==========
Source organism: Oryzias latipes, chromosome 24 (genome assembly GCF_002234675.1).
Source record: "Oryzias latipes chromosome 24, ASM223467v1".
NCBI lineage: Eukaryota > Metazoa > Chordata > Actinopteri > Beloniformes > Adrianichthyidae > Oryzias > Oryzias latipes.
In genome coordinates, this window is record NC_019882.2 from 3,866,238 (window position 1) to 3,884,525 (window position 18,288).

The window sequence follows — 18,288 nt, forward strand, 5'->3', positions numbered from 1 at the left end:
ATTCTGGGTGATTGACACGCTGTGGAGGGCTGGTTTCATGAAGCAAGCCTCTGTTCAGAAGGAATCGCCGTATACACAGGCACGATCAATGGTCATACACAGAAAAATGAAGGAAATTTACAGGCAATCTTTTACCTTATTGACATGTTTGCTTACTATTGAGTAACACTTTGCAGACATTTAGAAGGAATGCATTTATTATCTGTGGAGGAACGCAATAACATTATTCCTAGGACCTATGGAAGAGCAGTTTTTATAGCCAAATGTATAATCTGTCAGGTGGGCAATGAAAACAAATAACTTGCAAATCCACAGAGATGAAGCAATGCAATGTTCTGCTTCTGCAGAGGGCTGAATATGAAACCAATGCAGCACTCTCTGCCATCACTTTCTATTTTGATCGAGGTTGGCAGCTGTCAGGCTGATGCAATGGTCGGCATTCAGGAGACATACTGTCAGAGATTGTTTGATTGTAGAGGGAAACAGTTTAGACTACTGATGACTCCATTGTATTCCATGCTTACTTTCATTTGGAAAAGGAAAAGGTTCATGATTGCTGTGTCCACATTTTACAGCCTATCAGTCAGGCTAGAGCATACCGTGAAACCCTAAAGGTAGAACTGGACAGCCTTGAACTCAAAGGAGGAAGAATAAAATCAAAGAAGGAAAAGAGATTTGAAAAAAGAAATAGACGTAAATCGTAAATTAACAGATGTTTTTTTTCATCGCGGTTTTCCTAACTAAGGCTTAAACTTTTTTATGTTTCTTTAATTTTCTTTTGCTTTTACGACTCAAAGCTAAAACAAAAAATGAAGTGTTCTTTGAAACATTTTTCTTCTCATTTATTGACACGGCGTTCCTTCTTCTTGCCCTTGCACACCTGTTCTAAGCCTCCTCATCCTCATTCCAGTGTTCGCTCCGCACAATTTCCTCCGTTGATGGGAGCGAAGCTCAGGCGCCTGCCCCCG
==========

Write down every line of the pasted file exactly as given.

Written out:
Source organism: Oryzias latipes, chromosome 24 (genome assembly GCF_002234675.1).
Source record: "Oryzias latipes chromosome 24, ASM223467v1".
NCBI lineage: Eukaryota > Metazoa > Chordata > Actinopteri > Beloniformes > Adrianichthyidae > Oryzias > Oryzias latipes.
In genome coordinates, this window is record NC_019882.2 from 3,866,238 (window position 1) to 3,884,525 (window position 18,288).

The window sequence follows — 18,288 nt, forward strand, 5'->3', positions numbered from 1 at the left end:
ATTCTGGGTGATTGACACGCTGTGGAGGGCTGGTTTCATGAAGCAAGCCTCTGTTCAGAAGGAATCGCCGTATACACAGGCACGATCAATGGTCATACACAGAAAAATGAAGGAAATTTACAGGCAATCTTTTACCTTATTGACATGTTTGCTTACTATTGAGTAACACTTTGCAGACATTTAGAAGGAATGCATTTATTATCTGTGGAGGAACGCAATAACATTATTCCTAGGACCTATGGAAGAGCAGTTTTTATAGCCAAATGTATAATCTGTCAGGTGGGCAATGAAAACAAATAACTTGCAAATCCACAGAGATGAAGCAATGCAATGTTCTGCTTCTGCAGAGGGCTGAATATGAAACCAATGCAGCACTCTCTGCCATCACTTTCTATTTTGATCGAGGTTGGCAGCTGTCAGGCTGATGCAATGGTCGGCATTCAGGAGACATACTGTCAGAGATTGTTTGATTGTAGAGGGAAACAGTTTAGACTACTGATGACTCCATTGTATTCCATGCTTACTTTCATTTGGAAAAGGAAAAGGTTCATGATTGCTGTGTCCACATTTTACAGCCTATCAGTCAGGCTAGAGCATACCGTGAAACCCTAAAGGTAGAACTGGACAGCCTTGAACTCAAAGGAGGAAGAATAAAATCAAAGAAGGAAAAGAGATTTGAAAAAAGAAATAGACGTAAATCGTAAATTAACAGATGTTTTTTTTCATCGCGGTTTTCCTAACTAAGGCTTAAACTTTTTTATGTTTCTTTAATTTTCTTTTGCTTTTACGACTCAAAGCTAAAACAAAAAATGAAGTGTTCTTTGAAACATTTTTCTTCTCATTTATTGACACGGCGTTCCTTCTTCTTGCCCTTGCACACCTGTTCTAAGCCTCCTCATCCTCATTCCAGTGTTCGCTCCGCACAATTTCCTCCGTTGATGGGAGCGAAGCTCAGGCGCCTGCCCCCG